- The U.S. economy may be pushed into a "Trump recession" if Washington follows through on its threat to impose tariffs on an additional $300 billion worth of Chinese goods, says Gary Shapiro, president and CEO of the Consumer Technology Association.
- Speaking to CNBC, Shapiro called tariffs an "economic fence" and said they are "not a good strategy" to help Washington resolve its trade dispute with Beijing.
The U.S. economy may be pushed into a "Trump recession" if Washington follows through on its threat to impose new tariffs on billions of dollars worth of Chinese goods, the president and CEO of a U.S.-based trade organization said Tuesday.
Speaking to CNBC at the CES Asia technology conference in Shanghai, Gary Shapiro from the Consumer Technology Association called tariffs an "economic fence" and said they are "not a good strategy" to help Washington resolve its trade dispute with Beijing.
"They are taxes, they hurt consumers, they hurt American companies," Shapiro said, noting that positive assessments of U.S. President Donald Trump's hard-line tariff approach are not widely held by economists outside the White House.
As Beijing and Washington remain deadlocked in an increasingly aggressive trade dispute, some economists have said that tariffs on Chinese goods — which Trump has repeatedly said will benefit the U.S. — may eventually backfire and tip the U.S. economy into a recession.
Despite such fears and a worse-than-expected jobs data for May, U.S. Treasury Secretary Steven Mnuchin told CNBC on Sunday that the U.S. economy is still the "bright spot of the world" — and he doesn't see any signs of an economic downturn.
Trump on Monday renewed his tariff threats on China after Myron Brilliant, the head of international affairs at the U.S. Chamber of Commerce, told CNBC that Trump's "weaponization of tariffs" hurts the U.S. economy and "creates uncertainty" with trading partners.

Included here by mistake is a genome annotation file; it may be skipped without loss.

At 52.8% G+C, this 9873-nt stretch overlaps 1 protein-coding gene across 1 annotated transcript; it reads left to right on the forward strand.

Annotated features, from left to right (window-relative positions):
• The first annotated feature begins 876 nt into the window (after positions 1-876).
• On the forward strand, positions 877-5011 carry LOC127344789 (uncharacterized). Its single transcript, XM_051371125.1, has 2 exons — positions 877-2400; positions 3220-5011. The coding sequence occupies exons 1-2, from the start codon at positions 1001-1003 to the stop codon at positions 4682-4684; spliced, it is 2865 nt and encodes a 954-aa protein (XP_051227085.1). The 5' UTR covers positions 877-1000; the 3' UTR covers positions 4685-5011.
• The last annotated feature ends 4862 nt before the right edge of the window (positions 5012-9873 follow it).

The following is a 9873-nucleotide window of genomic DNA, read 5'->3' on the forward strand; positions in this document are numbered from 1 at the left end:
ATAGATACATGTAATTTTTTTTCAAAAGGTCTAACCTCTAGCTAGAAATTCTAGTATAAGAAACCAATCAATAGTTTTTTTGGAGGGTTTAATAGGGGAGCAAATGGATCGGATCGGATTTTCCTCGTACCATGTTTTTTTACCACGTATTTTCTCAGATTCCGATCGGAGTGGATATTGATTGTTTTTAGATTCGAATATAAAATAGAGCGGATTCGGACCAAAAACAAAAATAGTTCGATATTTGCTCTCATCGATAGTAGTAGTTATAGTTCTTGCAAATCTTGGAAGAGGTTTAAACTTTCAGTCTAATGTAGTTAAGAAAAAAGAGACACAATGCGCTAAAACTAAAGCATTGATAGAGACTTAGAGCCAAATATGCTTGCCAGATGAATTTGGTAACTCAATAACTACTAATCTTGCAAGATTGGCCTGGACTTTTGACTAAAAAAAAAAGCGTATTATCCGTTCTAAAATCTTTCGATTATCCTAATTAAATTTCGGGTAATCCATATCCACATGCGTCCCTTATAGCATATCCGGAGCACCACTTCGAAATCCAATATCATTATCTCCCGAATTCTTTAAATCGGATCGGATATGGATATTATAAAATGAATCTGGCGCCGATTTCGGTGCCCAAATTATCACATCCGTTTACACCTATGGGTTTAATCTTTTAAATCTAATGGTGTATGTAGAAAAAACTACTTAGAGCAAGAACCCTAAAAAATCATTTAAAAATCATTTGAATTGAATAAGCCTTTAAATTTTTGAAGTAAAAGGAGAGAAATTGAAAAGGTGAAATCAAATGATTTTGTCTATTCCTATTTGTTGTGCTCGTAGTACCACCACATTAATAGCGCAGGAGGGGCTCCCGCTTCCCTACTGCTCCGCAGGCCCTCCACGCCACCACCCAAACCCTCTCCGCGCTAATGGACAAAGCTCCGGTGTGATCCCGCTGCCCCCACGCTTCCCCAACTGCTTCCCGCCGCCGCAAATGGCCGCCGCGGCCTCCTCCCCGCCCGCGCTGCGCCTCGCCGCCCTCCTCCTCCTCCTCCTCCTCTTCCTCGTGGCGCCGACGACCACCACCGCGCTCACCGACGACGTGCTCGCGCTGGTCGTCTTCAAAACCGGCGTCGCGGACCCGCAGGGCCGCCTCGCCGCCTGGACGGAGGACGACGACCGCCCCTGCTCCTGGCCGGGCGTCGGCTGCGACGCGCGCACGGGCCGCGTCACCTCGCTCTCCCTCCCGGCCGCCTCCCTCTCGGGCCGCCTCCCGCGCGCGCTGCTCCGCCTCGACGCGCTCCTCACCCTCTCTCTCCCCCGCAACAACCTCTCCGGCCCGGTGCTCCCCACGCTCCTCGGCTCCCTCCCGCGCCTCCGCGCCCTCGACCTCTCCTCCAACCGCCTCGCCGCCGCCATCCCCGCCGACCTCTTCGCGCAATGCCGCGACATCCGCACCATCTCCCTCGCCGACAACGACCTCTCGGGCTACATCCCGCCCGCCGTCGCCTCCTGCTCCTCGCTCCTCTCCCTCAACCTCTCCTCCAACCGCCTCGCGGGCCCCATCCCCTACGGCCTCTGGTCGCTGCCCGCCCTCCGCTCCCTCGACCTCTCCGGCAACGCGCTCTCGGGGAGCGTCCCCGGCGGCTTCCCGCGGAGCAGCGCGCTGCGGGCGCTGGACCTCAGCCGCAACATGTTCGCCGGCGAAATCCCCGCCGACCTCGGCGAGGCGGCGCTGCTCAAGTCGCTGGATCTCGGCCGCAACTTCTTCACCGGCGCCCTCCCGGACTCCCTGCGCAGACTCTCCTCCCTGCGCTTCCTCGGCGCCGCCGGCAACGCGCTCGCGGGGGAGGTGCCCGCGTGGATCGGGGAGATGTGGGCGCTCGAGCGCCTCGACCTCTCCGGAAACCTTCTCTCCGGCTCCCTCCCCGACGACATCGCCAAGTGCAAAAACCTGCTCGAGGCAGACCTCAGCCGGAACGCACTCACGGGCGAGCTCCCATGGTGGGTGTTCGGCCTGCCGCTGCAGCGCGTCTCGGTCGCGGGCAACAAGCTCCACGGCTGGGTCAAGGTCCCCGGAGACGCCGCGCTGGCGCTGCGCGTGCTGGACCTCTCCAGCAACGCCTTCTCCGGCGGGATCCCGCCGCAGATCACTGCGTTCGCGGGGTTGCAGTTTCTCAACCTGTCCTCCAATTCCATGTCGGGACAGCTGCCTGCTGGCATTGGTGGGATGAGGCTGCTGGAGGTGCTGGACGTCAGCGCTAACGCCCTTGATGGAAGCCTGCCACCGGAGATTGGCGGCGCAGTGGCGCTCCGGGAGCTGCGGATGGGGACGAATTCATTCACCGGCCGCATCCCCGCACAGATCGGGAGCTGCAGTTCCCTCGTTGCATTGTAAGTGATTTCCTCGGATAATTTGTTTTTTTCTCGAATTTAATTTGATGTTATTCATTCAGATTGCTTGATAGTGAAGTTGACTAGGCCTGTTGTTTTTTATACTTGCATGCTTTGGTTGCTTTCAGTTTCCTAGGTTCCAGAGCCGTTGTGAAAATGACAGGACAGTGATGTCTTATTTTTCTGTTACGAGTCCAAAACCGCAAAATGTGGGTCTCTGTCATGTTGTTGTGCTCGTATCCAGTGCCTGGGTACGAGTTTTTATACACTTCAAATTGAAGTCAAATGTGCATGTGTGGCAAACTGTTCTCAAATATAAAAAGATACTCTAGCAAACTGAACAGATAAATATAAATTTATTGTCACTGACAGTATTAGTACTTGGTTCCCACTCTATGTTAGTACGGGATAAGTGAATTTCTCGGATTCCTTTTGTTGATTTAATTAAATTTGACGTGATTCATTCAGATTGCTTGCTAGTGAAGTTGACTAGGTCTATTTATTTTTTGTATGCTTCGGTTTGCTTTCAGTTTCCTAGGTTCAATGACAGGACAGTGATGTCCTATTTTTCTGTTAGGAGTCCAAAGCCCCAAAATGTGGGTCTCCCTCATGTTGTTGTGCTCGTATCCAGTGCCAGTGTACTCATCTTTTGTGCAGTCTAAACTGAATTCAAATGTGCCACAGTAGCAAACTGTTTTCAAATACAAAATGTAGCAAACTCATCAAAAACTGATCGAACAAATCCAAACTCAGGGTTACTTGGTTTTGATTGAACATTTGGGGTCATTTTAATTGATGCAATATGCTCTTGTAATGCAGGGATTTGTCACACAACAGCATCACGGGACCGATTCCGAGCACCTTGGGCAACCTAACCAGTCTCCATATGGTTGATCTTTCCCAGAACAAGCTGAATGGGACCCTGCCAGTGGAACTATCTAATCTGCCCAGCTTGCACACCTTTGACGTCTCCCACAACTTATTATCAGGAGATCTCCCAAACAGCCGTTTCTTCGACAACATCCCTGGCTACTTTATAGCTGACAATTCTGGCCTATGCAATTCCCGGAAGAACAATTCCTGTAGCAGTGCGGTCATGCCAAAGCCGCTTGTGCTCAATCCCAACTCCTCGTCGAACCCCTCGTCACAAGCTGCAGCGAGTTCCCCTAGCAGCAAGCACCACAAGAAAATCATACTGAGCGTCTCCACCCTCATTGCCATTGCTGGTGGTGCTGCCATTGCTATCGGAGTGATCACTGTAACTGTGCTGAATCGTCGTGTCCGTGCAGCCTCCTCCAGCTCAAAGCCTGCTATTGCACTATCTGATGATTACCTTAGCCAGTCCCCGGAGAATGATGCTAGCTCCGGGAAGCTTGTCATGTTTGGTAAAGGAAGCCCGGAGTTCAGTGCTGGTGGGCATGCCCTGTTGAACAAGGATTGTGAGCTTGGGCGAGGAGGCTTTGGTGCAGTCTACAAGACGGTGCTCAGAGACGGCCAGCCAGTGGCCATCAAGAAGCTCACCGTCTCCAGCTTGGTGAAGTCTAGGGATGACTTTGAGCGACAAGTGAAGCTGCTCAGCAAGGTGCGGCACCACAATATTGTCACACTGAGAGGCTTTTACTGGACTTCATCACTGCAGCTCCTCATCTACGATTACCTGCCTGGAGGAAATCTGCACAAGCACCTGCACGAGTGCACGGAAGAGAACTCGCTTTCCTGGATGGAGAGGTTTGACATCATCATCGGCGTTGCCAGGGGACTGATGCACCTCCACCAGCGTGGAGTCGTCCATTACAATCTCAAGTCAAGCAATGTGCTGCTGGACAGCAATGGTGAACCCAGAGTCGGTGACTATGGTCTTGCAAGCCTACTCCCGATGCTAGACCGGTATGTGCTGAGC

Trump confirmed that an additional raft of levies will be slapped on Beijing if Chinese President Xi Jinping does not show up at the G-20 meeting in Japan — an event investors and economists will be watching for signs of a breakthrough in the trade impasse.
The current tensions between the U.S. and China appeared to reach a new height when Washington placed Huawei on a U.S. entity list in May, limiting the Chinese telecom giant's ability to purchase goods from American firms.
While the U.S. Commerce Department has granted a 90-day reprieve to Huawei, China has already been ramping up development of its own semiconductor industry — which could ultimately hurt the profits of U.S. companies.
According to Shapiro, restrictive measures in the tech space could escalate "out of control" and cause both consumers and U.S. chip companies to be "trampled."
The blacklisting of Huawei will not only push China to become more closed off to the rest of the world, but will also hinder the United States' ability to maintain "world leadership" in the technology market, Shapiro told CNBC's Arjun Kharpal.
"We have these great American chip companies ready to sell to all around the world," he said. "And the fact is, I think the U.S. policy may be really pushing China to do everything by itself, and not only put up walls around China, but we're putting up an economic fence around the United States."
If the U.S. wants to advance "and be innovative, maintain world leadership, we have to be out there in the world marketplace," he added.
As tensions between the world's two largest economies rise, experts have said a bifurcation in the global internet space — otherwise known as the "splinternet," with two different systems of technology and regulations — has become increasingly likely.
Shapiro echoed that sentiment, saying that a "standards bifurcation" in tech is a "possibility."
"We see in electricity, different outlets in different regions of the world," he said. "There has been an economic fence put up around China in terms of Internet access,."
"China has a good strategy for China — 1.4 billion people; they feed them, they do good things," Shapiro said. "But the reality is, it's a very insular strategy. That is not something I want as an American."
—CNBC's Arjun Kharpal contributed to this report.